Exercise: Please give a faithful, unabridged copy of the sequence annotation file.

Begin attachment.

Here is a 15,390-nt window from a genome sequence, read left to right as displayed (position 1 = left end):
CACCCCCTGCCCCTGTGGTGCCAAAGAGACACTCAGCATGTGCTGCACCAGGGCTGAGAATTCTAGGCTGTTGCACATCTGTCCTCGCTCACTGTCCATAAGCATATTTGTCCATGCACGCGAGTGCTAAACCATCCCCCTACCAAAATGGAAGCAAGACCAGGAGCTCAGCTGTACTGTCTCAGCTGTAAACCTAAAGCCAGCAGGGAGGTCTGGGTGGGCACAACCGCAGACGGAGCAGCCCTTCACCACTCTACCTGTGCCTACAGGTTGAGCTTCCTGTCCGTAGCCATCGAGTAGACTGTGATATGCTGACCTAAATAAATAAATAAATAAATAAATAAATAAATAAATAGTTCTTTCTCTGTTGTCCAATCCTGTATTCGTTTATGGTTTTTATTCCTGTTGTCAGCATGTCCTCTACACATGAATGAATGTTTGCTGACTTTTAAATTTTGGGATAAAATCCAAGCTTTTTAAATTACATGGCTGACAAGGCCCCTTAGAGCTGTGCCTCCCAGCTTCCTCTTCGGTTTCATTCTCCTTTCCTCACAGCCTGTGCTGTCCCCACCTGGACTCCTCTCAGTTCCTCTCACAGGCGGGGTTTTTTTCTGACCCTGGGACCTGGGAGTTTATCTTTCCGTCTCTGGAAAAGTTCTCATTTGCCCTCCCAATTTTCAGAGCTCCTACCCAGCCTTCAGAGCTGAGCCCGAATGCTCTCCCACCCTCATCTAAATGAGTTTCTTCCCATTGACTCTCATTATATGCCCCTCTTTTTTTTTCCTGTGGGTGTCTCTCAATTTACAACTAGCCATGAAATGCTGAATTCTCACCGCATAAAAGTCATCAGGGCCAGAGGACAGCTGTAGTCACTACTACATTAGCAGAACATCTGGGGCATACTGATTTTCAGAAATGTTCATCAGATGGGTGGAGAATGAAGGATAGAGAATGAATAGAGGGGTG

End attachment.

Here is a 15,390-nt window from a genome sequence, read left to right as displayed (position 1 = left end):
CACCCCCTGCCCCTGTGGTGCCAAAGAGACACTCAGCATGTGCTGCACCAGGGCTGAGAATTCTAGGCTGTTGCACATCTGTCCTCGCTCACTGTCCATAAGCATATTTGTCCATGCACGCGAGTGCTAAACCATCCCCCTACCAAAATGGAAGCAAGACCAGGAGCTCAGCTGTACTGTCTCAGCTGTAAACCTAAAGCCAGCAGGGAGGTCTGGGTGGGCACAACCGCAGACGGAGCAGCCCTTCACCACTCTACCTGTGCCTACAGGTTGAGCTTCCTGTCCGTAGCCATCGAGTAGACTGTGATATGCTGACCTAAATAAATAAATAAATAAATAAATAAATAAATAAATAGTTCTTTCTCTGTTGTCCAATCCTGTATTCGTTTATGGTTTTTATTCCTGTTGTCAGCATGTCCTCTACACATGAATGAATGTTTGCTGACTTTTAAATTTTGGGATAAAATCCAAGCTTTTTAAATTACATGGCTGACAAGGCCCCTTAGAGCTGTGCCTCCCAGCTTCCTCTTCGGTTTCATTCTCCTTTCCTCACAGCCTGTGCTGTCCCCACCTGGACTCCTCTCAGTTCCTCTCACAGGCGGGGTTTTTTTCTGACCCTGGGACCTGGGAGTTTATCTTTCCGTCTCTGGAAAAGTTCTCATTTGCCCTCCCAATTTTCAGAGCTCCTACCCAGCCTTCAGAGCTGAGCCCGAATGCTCTCCCACCCTCATCTAAATGAGTTTCTTCCCATTGACTCTCATTATATGCCCCTCTTTTTTTTTCCTGTGGGTGTCTCTCAATTTACAACTAGCCATGAAATGCTGAATTCTCACCGCATAAAAGTCATCAGGGCCAGAGGACAGCTGTAGTCACTACTACATTAGCAGAACATCTGGGGCATACTGATTTTCAGAAATGTTCATCAGATGGGTGGAGAATGAAGGATAGAGAATGAATAGAGGGGTG